Patterns of Messenger RNA Localization in Xenopus Oocytes
How does a messenger know where to go?
Most RNAs are not localized to particular sites in the oocyte. An example
is histone messenger, which is uniformly distributed early in oogenesis
and its presence in the vegetal hemisphere becomes diluted by yolk platelets
(See Browder et al., 1991, Figs. 3.34, 3.35; Gilbert, 1997,
Fig. 12.15; Kalthoff, 1996, Fig. 8.8; Wolpert et al., Fig. 3.2)
Because Xlsirt, Xcat2, and Xwnt11 share a common site within the vegetal pole, Kloc and Etkin asked whether their translocation patterns were also similar. As shown in Figure 2 (Kloc and Etkin, 1995), all three of these transcripts can be found within the mitochondrial cloud. The cloud is initially found adjacent to the germinal vesicle and later near the vegetal cortex. By stage 3, the cloud-associated transcripts are anchored at the cortex. The portion of the cloud containing these transcripts has been coined the METRO (messenger transport organizer). Localization of RNAs through the METRO involves three steps:
1. movement of transcripts from the GV to the mitochondrial cloud;
2. sorting of transcripts within the cloud; and
3. translocation to the cortex.
Vg1, on the other hand, is distributed throughout the cytoplasm during early oogenesis and is absent from the mitochondrial cloud (Kloc and Etkin, 1995, Fig. 3A,a). Later, when Xlsirt, Xcat2, and Xwnt11are localized to the vegetal pole, Vg1 was detected in a wedge-shaped pattern at the apex of the vegetal pole, overlapping with Xlsirt, Xcat2, and Xwnt11 (Fig. 3A,b). The Vg1 is associated with a subdomain of the endoplasmic reticulum.
This specialized subdomain of the endoplasmic reticulum first appears above the mitochondrial cloud as the METRO and its associated mRNAs move toward the vegetal cortex. When the METRO RNAs are anchored, the wedge-shaped subdomain of the ER is fully elaborated, and the Vg1 is associated with it (Figs. 3 and 4, Deshler et al., 1997; Etkin, 1997).
Still later, Vg 1 dissociates from the METRO and extends up toward the marginal zone (Kloc and Etkin, 1995, Fig. 3A,c). Sections of oocytes reveal images that appear to show Vg1 streaming away from the METRO toward the cortex and up toward the marginal zone (Kloc and Etkin, 1995, Fig. 3B). When double in situ hybridization was conducted on oocyte sections, the locations of each transcript relative to the others could be determined. As shown in Kloc and Etkin (1995), Figure 4, during stages 1 and 2, Xcat2 was outermost, followed by Xlsirts and Xwnt11. The layering of transcripts may be indicative of a hierarchy in which Xcat2 RNA associates with the cortex first, followed by Xlsirts, then by Xwnt11. During stage 3, Vg1 transcripts appeared to associate with the cortex at the same sites where Xlsrts localized. By stage 4, Vg1 had formed a thin layer in the cortex throughout the vegetal hemisphere, and the other transcripts were situated in the disk. The METRO may be establishing a pathway that is used by Vg1 (and presumably other transcripts) during their translocation to the cortex by facilitating the formation of the wedge-shaped ER subdomain.
Translocation of Vg1 to the cortex is sensitive to inhibitors of microtubules. Thus, microtubules are also involved. Perhaps the wedge-shaped ER structure serves as a substrate to orient microtubules, or the ER and associated Vg1 are translocated along microtubules (Etkin, 1997).
To determine whether the association of transcripts with the mitochondrial cloud is dependent upon the cytoskeleton, nocodazole was used to destroy microtubules and cytochalasin was used to destroy microfilaments. Neither inhibitor alone nor both in combination had any effect on association of Xlsirt, Xcat2, and Xwnt11 with the cloud. Thus, the association of these transcripts with the cloud is not dependent upon either microtubules or microfilaments. Kloc and Etkin had previously shown that destruction of Xlsirt RNA with antisense oligos caused the release of Vg1 mRNA from the cortex of stage 4 oocytes. This result suggested that Xlsirt may facilitate the anchoring of Vg1 to the cortex via the cytoskeleton. Treatment of stage 3 and stage 4 oocytes with cytochalasin B caused detachment of all four of these transcripts from the outer cortical shell, although they weren't released into the cytoplasm (Kloc and Etkin, 1995, Fig. 6). Nocodazole, on the other hand, had no effect on Xlsirt, Xcat or Xwnt11 in stage 3 oocytes, but most of the Vg1 mRNA was released from the cortical shell, forming blebs, although some remained attached to the cortical shell. At stage 4, all of the Vg1 remained with the cortical shell. The authors suggest that Xlsirt is a structural component of the cortex and that components associated with the cytoskeleton link Vg1 and Xlsirt. The sensitivity of Vg1 to nocodazole during stage 3 is thought to be due to the migration of Vg1 through the cortex at that stage.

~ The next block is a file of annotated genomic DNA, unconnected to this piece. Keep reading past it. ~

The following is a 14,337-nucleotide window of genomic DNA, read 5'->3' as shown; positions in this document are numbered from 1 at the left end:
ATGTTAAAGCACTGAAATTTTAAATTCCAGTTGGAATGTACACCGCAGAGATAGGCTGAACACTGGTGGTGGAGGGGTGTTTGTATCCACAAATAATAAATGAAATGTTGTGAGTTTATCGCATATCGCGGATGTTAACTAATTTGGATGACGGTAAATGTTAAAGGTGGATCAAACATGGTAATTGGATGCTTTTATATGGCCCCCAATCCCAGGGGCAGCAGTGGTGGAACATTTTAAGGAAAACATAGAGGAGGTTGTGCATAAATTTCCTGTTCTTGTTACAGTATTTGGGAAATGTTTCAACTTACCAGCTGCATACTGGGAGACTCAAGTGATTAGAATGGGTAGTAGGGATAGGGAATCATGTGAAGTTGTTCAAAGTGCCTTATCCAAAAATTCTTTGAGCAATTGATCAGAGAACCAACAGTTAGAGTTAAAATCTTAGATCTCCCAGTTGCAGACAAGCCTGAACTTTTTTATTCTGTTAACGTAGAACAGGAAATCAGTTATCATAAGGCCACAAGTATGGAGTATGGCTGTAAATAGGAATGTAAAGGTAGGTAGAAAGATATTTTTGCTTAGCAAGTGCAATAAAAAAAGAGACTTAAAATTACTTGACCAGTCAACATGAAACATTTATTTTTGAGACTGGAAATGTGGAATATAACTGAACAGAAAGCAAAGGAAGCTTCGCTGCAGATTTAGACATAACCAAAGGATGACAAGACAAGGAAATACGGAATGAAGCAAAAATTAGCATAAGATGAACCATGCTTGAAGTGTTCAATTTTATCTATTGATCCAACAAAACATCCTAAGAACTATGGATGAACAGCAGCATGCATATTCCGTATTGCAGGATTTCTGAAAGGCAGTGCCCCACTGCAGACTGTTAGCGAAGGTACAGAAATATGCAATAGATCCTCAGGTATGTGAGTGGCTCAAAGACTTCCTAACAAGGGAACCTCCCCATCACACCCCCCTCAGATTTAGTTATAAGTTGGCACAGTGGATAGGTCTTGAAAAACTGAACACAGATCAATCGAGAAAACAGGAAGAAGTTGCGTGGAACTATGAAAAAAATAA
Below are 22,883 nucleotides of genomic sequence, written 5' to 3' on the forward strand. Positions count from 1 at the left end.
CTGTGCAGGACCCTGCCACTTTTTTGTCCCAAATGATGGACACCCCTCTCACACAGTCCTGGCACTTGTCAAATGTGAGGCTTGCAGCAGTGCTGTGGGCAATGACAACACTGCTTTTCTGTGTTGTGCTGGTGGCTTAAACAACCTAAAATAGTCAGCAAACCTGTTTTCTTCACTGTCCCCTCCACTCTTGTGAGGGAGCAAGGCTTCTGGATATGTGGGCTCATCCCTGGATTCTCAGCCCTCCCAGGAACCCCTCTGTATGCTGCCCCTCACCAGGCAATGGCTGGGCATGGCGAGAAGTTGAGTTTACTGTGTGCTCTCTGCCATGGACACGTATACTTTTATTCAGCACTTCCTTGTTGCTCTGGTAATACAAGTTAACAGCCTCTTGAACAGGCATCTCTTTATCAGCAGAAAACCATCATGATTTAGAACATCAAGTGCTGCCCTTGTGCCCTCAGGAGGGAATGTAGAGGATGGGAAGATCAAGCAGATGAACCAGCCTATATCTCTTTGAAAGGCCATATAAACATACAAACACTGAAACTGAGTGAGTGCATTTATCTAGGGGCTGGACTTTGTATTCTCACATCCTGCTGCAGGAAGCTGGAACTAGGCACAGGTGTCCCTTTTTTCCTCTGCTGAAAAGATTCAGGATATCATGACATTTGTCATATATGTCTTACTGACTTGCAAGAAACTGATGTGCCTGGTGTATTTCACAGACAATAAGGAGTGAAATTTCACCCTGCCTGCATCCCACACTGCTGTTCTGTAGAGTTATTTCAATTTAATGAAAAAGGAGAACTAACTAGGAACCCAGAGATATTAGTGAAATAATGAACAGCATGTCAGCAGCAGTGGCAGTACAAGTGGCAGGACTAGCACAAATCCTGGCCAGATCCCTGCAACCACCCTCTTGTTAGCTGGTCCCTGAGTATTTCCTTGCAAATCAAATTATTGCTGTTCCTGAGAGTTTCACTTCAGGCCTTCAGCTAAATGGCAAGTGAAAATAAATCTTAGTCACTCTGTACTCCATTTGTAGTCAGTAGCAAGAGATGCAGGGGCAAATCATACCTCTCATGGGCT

For more details, see an overview of Vera on Zygote.
Gard, D.L., Cha, B.J. and King, E. 1997. The organization and animalvegetal
asymmetry of cytokeratin filaments in stage VI Xenopus oocytes is
dependent upon F-actin and microtubules. Develop. Biol. 184: 95-114.
Browder, L.W., Erickson, C.A. and Jeffery, W.R. 1991. Developmental
Biology. Third edition. Saunders College Pub. Philadelphia.
Kloc, M., G. Spohr, G. and L.D. Etkin. 1993. Translocation of repetititve
RNA sequences with the germ plasm in Xenopus oocytes. Science 262:
Wolpert, L., Beddington, R., Brockes, J., Jessell, T., Lawrence, P. and
Meyerowitz, E. 1998. Principles of Development. Current Biology.
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Leon Browder & Laurie Iten (Ed.) Dynamic Development
Last revised Wednesday, June 17, 1998